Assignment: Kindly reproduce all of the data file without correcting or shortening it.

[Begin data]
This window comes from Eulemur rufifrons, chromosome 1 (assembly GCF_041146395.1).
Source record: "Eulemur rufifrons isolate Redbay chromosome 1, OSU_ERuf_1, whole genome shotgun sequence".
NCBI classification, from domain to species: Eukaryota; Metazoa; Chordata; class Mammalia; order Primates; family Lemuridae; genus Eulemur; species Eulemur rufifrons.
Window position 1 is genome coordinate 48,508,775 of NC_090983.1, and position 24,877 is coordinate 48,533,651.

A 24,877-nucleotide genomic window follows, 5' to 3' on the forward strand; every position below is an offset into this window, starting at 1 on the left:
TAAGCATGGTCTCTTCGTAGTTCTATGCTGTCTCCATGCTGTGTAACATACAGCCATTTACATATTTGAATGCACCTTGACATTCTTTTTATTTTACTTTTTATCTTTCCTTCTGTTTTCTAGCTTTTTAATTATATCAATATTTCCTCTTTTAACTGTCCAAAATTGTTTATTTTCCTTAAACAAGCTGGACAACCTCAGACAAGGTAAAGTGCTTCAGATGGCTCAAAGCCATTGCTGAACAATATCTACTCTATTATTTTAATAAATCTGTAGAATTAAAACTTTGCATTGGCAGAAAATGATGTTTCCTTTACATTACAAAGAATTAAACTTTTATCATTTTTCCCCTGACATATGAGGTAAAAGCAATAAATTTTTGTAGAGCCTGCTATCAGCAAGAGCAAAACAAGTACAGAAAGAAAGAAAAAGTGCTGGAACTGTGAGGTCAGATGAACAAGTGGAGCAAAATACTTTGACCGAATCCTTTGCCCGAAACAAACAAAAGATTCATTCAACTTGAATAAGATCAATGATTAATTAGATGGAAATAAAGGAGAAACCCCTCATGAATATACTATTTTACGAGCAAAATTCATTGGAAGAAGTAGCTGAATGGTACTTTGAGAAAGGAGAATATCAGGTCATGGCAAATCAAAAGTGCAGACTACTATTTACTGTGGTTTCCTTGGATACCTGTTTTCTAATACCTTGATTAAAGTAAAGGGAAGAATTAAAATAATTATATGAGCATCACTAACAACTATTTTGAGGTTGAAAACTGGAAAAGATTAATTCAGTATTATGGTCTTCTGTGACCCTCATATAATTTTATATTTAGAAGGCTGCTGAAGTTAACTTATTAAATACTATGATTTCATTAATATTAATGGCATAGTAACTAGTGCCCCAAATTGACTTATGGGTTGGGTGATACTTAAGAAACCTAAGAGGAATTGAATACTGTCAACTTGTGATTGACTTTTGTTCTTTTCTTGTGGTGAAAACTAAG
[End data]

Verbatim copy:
This window comes from Eulemur rufifrons, chromosome 1 (assembly GCF_041146395.1).
Source record: "Eulemur rufifrons isolate Redbay chromosome 1, OSU_ERuf_1, whole genome shotgun sequence".
NCBI classification, from domain to species: Eukaryota; Metazoa; Chordata; class Mammalia; order Primates; family Lemuridae; genus Eulemur; species Eulemur rufifrons.
Window position 1 is genome coordinate 48,508,775 of NC_090983.1, and position 24,877 is coordinate 48,533,651.

A 24,877-nucleotide genomic window follows, 5' to 3' on the forward strand; every position below is an offset into this window, starting at 1 on the left:
TAAGCATGGTCTCTTCGTAGTTCTATGCTGTCTCCATGCTGTGTAACATACAGCCATTTACATATTTGAATGCACCTTGACATTCTTTTTATTTTACTTTTTATCTTTCCTTCTGTTTTCTAGCTTTTTAATTATATCAATATTTCCTCTTTTAACTGTCCAAAATTGTTTATTTTCCTTAAACAAGCTGGACAACCTCAGACAAGGTAAAGTGCTTCAGATGGCTCAAAGCCATTGCTGAACAATATCTACTCTATTATTTTAATAAATCTGTAGAATTAAAACTTTGCATTGGCAGAAAATGATGTTTCCTTTACATTACAAAGAATTAAACTTTTATCATTTTTCCCCTGACATATGAGGTAAAAGCAATAAATTTTTGTAGAGCCTGCTATCAGCAAGAGCAAAACAAGTACAGAAAGAAAGAAAAAGTGCTGGAACTGTGAGGTCAGATGAACAAGTGGAGCAAAATACTTTGACCGAATCCTTTGCCCGAAACAAACAAAAGATTCATTCAACTTGAATAAGATCAATGATTAATTAGATGGAAATAAAGGAGAAACCCCTCATGAATATACTATTTTACGAGCAAAATTCATTGGAAGAAGTAGCTGAATGGTACTTTGAGAAAGGAGAATATCAGGTCATGGCAAATCAAAAGTGCAGACTACTATTTACTGTGGTTTCCTTGGATACCTGTTTTCTAATACCTTGATTAAAGTAAAGGGAAGAATTAAAATAATTATATGAGCATCACTAACAACTATTTTGAGGTTGAAAACTGGAAAAGATTAATTCAGTATTATGGTCTTCTGTGACCCTCATATAATTTTATATTTAGAAGGCTGCTGAAGTTAACTTATTAAATACTATGATTTCATTAATATTAATGGCATAGTAACTAGTGCCCCAAATTGACTTATGGGTTGGGTGATACTTAAGAAACCTAAGAGGAATTGAATACTGTCAACTTGTGATTGACTTTTGTTCTTTTCTTGTGGTGAAAACTAAG